Polyhydramnios is a medical condition describing an excess of amniotic fluid in the amniotic sac. It is seen in about 1% of pregnancies. It is typically diagnosed when the amniotic fluid index (AFI) is greater than 24 cm. There are two clinical varieties of polyhydramnios: chronic polyhydramnios where excess amniotic fluid accumulates gradually, and acute polyhydramnios where excess amniotic fluid collects rapidly.
|Other names||Polyhydramnion, hydramnios, polyhydramnios|
The opposite to polyhydramnios is oligohydramnios, not enough amniotic fluid.
In most cases, the exact cause cannot be identified. A single case may have one or more causes, including intrauterine infection (TORCH), rh-isoimmunisation, or chorioangioma of the placenta. In a multiple gestation pregnancy, the cause of polyhydramnios usually is twin-to-twin transfusion syndrome. Maternal causes include cardiac problems, kidney problems, and maternal diabetes mellitus, which causes fetal hyperglycemia and resulting polyuria (fetal urine is a major source of amniotic fluid).
A recent study distinguishes between mild and severe polyhydramnios and showed that Apgar score of less than 7, perinatal death and structural malformations only occurred in women with severe polyhydramnios. In another study, all patients with polyhydramnios, that had a sonographically normal fetus, showed no chromosomal anomalies.
(M/C for polyhydramnio is fetal anomalies 'Williams Obstetrics, 24th Edition – Cunningham, Leveno, Bloom et al. Table 11-2) but these anomalies include:
- gastrointestinal abnormalities such as esophageal atresia and duodenal atresia (causing inability to swallow amniotic fluid), anencephaly, facial cleft, neck masses, tracheoesophageal fistula, and diaphragmatic hernias. An annular pancreas causing obstruction may also be the cause.
- Bochdalek's hernia, in which the pleuro-peritoneal membranes (especially the left) will fail to develop and seal the pericardio-peritoneal canals. This results in the stomach protrusion up into the thoracic cavity, and the fetus is unable to swallow sufficient amounts of amniotic fluid.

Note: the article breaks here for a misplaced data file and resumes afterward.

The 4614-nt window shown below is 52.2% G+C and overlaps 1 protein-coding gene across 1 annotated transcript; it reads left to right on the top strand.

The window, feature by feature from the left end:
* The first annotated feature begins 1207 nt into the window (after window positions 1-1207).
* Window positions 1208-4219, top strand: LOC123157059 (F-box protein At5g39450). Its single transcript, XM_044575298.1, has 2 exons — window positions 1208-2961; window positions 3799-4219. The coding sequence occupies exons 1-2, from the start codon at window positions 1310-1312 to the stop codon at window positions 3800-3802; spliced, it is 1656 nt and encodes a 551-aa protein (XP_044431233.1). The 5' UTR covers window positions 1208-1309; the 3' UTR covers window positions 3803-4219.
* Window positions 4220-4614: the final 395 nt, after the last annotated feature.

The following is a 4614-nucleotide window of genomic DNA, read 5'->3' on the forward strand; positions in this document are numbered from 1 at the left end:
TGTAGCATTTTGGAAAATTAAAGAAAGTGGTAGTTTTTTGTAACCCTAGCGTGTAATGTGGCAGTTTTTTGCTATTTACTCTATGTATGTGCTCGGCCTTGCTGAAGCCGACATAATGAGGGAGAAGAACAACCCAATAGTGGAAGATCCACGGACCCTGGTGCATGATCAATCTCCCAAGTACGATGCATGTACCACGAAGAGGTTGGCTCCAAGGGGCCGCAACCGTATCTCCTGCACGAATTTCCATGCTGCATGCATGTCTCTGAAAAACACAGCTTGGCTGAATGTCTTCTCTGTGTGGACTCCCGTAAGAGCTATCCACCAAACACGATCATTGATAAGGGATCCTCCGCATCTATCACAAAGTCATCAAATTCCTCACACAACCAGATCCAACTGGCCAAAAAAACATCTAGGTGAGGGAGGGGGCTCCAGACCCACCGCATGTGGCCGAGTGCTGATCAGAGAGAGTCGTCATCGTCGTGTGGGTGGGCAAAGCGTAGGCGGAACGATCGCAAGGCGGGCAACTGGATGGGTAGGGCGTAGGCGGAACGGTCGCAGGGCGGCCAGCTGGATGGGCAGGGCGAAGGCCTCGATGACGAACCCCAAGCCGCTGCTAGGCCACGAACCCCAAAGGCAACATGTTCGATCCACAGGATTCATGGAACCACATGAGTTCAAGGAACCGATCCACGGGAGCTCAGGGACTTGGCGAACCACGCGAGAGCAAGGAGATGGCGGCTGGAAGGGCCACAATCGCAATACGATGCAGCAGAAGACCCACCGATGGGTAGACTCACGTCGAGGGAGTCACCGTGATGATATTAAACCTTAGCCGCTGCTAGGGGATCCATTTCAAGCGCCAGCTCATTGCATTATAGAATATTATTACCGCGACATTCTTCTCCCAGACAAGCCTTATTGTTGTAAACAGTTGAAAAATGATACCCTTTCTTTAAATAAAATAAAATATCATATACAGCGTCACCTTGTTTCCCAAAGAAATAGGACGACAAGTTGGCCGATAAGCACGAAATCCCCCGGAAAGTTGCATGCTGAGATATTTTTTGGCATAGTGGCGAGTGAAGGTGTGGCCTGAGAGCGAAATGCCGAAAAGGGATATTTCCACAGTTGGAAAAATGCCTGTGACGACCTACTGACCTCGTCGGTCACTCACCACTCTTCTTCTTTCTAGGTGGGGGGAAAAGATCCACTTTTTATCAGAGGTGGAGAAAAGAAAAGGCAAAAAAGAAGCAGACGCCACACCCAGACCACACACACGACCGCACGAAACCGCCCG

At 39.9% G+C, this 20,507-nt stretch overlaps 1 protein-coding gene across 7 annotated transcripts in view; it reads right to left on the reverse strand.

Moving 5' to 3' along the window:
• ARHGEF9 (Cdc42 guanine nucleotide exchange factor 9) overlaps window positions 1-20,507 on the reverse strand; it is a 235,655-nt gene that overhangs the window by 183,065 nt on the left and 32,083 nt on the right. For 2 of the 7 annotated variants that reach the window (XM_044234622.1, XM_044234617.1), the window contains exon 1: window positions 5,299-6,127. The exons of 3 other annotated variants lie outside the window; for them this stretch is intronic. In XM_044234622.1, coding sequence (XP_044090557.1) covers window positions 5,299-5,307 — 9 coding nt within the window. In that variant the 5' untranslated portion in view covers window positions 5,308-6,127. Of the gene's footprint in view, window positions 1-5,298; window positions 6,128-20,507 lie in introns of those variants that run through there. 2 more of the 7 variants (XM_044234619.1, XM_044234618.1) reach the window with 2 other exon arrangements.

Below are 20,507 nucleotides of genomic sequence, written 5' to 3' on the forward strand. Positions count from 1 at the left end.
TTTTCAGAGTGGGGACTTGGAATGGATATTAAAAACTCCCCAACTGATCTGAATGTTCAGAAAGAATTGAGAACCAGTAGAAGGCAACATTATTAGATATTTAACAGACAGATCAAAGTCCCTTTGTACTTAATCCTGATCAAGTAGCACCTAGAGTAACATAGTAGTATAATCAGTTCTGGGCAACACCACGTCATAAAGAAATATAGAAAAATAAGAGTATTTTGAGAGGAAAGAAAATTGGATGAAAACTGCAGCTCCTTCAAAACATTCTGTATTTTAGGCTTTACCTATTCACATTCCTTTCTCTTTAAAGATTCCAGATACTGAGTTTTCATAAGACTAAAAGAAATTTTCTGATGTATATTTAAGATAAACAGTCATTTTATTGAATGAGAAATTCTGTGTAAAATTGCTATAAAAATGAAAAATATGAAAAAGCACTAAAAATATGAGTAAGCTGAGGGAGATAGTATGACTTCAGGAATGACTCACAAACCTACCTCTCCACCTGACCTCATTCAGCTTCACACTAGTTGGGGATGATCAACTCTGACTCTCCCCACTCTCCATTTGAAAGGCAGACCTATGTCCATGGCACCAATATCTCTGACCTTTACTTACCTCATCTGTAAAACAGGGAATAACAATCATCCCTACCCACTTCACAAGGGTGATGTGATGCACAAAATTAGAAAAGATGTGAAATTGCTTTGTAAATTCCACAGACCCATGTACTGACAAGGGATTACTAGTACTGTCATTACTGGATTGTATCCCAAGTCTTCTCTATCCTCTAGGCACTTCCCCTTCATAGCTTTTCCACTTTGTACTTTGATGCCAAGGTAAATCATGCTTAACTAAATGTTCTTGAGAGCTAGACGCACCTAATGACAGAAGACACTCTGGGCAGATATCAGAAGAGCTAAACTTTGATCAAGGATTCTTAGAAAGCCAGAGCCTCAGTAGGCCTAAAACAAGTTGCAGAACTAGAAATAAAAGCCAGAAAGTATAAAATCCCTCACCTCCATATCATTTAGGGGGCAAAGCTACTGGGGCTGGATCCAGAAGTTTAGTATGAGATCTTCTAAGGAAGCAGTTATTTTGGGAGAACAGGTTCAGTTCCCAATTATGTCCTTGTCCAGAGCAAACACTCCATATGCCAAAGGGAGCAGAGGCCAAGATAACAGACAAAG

- fetal renal disorders that result in increased urine production during pregnancy, such as in antenatal Bartter syndrome. Molecular diagnosis is available for these conditions..
- neurological abnormalities such as anencephaly, which impair the swallowing reflex. Anencephaly is failure of close of the rostral neuropore (rostral neural tube defect). If the rostral neuropore fails to close there will be no neural mechanism for swallowing.
- chromosomal abnormalities such as Down syndrome and Edwards syndrome, (which is itself often associated with GI abnormalities).
- Skeletal dysplasia, or dwarfism. There is a possibility of the chest cavity not being large enough to house all of the baby's organs causing the trachea and esophagus to be restricted, not allowing the baby to swallow the appropriate amount of amniotic fluid.
- sacrococcygeal teratoma
There are several pathologic conditions that can predispose a pregnancy to polyhydramnios. These include a maternal history of diabetes mellitus, Rh incompatibility between the fetus and mother, intrauterine infection, and multiple pregnancies.
During the pregnancy, certain clinical signs may suggest polyhydramnios. In the mother, the physician may observe increased abdominal size out of proportion for her weight gain and gestation age, uterine size that outpaces gestational age, shiny skin with stria (seen mostly in severe polyhydramnios), dyspnea, and chest heaviness. When examining the fetus, faint fetal heart sounds are also an important clinical sign of this condition.
Mild asymptomatic polyhydramnios is managed expectantly. A woman with symptomatic polyhydramnios may need hospital admission. Antacids may be prescribed to relieve heartburn and nausea. No data support dietary restriction of salt and fluid. In some cases, amnioreduction, also known as therapeutic amniocentesis, has been used in response to polyhydramnios.
- Alexander, ES, Spitz, HB, Clark, RA. Sonography of polyhydramnios. AJR Am J Roentgenol 1982; 138:343
- Hill LM; Breckle R; Thomas ML; Fries JK, Polyhydramnios: ultrasonically detected prevalence and neonatal outcome, Obstet Gynecol 1987 Jan;69(1):21–5, PMID 3540761
- Hobbins JC; Grannum PA; Berkowitz RL; Silverman R; Mahoney MJ, Ultrasound in the diagnosis of congenital anomalies., Obstet Gynecol 1979 Jun 1;134(3):331–45., PMID 453266
- Y Barnhard; I Bar-Hava; MY Divon, Is polyhydramnios in an ultrasonographically normal fetus an indication for genetic evaluation?, Obstet Gynecol. 1995 Nov;173(5):1523-7.
- Brady K, Polzin WJ, Kopelman JN, Read JA. Risk of chromosomal abnormalities in patients with idiopathic polyhydramnios. Obstet Gynecol 1992;79:234–8.
- Bundgaard A, Andersen BR, Rode L, Lebech M, Tabor A, Prevalence of polyhydramnios at a Danish hospital—a population-based study. Acta Obstet Gynecol Scand. 2007; 86(12): 1427–31.
- Seyberth HW. (2008). "An improved terminology and classification of Bartter-like syndromes". Nat Clin Pract Nephrol. 4 (10): 560–7. doi:10.1038/ncpneph0912. PMID 18695706.
- "Hereditary disease: Bartter syndrome". Moldiag.de. Retrieved 2012-09-28.
- Piantelli G, Bedocchi L, Cavicchioni O, et al. (2004). "Amnioreduction for treatment of severe polyhydramnios". Acta bio-medica : Atenei Parmensis. 75. Suppl 1: 56–8. PMID 15301292.